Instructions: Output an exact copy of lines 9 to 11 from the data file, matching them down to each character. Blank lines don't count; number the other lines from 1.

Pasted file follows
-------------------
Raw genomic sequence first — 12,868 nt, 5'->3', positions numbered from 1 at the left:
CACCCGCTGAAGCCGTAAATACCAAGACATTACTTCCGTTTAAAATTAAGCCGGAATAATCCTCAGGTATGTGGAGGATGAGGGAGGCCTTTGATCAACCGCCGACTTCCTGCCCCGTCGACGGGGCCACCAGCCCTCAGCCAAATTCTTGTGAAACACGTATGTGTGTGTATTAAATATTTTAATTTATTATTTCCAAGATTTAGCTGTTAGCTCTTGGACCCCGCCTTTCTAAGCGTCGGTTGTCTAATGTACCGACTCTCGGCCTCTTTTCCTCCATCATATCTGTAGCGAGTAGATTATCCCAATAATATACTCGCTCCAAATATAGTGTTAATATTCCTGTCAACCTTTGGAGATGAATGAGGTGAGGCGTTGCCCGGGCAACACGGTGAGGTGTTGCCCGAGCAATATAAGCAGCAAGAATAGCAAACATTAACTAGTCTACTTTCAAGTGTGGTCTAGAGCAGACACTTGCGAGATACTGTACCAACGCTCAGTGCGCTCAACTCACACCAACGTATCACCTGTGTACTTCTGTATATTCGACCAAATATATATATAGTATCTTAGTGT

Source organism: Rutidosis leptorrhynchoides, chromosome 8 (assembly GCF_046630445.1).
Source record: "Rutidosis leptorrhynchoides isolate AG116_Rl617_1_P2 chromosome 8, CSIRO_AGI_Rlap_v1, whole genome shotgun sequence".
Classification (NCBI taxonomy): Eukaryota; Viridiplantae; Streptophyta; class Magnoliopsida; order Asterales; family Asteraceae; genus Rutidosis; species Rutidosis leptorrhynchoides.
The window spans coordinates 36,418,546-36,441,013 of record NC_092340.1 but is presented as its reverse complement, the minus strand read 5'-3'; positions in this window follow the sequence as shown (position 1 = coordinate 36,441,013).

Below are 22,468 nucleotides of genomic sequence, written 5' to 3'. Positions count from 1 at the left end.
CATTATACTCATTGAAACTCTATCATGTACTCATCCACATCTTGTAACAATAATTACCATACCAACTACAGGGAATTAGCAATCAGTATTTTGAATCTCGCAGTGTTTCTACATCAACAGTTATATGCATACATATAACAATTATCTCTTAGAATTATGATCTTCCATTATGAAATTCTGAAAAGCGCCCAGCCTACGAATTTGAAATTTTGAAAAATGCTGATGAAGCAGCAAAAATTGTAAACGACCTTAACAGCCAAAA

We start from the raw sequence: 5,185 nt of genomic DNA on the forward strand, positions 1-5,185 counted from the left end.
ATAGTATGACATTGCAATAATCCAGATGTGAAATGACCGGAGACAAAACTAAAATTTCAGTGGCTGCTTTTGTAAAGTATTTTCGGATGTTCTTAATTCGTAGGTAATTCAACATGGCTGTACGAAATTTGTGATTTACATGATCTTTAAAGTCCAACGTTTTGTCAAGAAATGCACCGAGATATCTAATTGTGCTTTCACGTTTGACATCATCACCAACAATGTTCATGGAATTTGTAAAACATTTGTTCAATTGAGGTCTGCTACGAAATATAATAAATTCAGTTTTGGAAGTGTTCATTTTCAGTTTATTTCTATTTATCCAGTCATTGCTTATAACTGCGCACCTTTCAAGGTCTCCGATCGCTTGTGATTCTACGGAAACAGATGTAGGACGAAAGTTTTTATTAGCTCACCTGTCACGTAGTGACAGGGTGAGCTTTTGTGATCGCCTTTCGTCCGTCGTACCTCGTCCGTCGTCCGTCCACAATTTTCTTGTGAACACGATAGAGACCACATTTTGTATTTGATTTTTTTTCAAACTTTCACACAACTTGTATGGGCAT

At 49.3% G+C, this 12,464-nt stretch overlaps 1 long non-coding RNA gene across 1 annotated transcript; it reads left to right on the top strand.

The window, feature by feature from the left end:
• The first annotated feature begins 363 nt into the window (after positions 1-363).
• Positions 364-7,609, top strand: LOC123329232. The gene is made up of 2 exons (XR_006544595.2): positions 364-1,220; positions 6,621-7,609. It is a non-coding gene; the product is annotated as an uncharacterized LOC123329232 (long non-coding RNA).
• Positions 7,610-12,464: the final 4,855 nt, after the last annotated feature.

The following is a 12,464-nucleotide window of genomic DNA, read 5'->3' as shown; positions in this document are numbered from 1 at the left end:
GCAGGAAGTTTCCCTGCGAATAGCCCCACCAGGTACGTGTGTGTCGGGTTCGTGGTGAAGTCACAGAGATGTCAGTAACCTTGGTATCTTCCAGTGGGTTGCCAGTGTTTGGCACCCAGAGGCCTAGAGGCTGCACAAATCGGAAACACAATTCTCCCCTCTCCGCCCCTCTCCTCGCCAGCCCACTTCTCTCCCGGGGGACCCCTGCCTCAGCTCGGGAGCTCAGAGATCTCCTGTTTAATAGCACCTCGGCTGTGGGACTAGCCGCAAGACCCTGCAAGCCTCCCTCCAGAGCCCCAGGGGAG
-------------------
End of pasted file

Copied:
We start from the raw sequence: 5,185 nt of genomic DNA on the forward strand, positions 1-5,185 counted from the left end.
ATAGTATGACATTGCAATAATCCAGATGTGAAATGACCGGAGACAAAACTAAAATTTCAGTGGCTGCTTTTGTAAAGTATTTTCGGATGTTCTTAATTCGTAGGTAATTCAACATGGCTGTACGAAATTTGTGATTTACATGATCTTTAAAGTCCAACGTTTTGTCAAGAAATGCACCGAGATATCTAATTGTGCTTTCACGTTTGACATCATCACCAACAATGTTCATGGAATTTGTAAAACATTTGTTCAATTGAGGTCTGCTACGAAATATAATAAATTCAGTTTTGGAAGTGTTCATTTTCAGTTTATTTCTATTTATCCAGTCATTGCTTATAACTGCGCACCTTTCAAGGTCTCCGATCGCTTGTGATTCTACGGAAACAGATGTAGGACGAAAGTTTTTATTAGCTCACCTGTCACGTAGTGACAGGGTGAGCTTTTGTGATCGCCTTTCGTCCGTCGTACCTCGTCCGTCGTCCGTCCACAATTTTCTTGTGAACACGATAGAGACCACATTTTGTATTTGATTTTTTTTCAAACTTTCACACAACTTGTATGGGCAT

At 49.3% G+C, this 12,464-nt stretch overlaps 1 long non-coding RNA gene across 1 annotated transcript; it reads left to right on the top strand.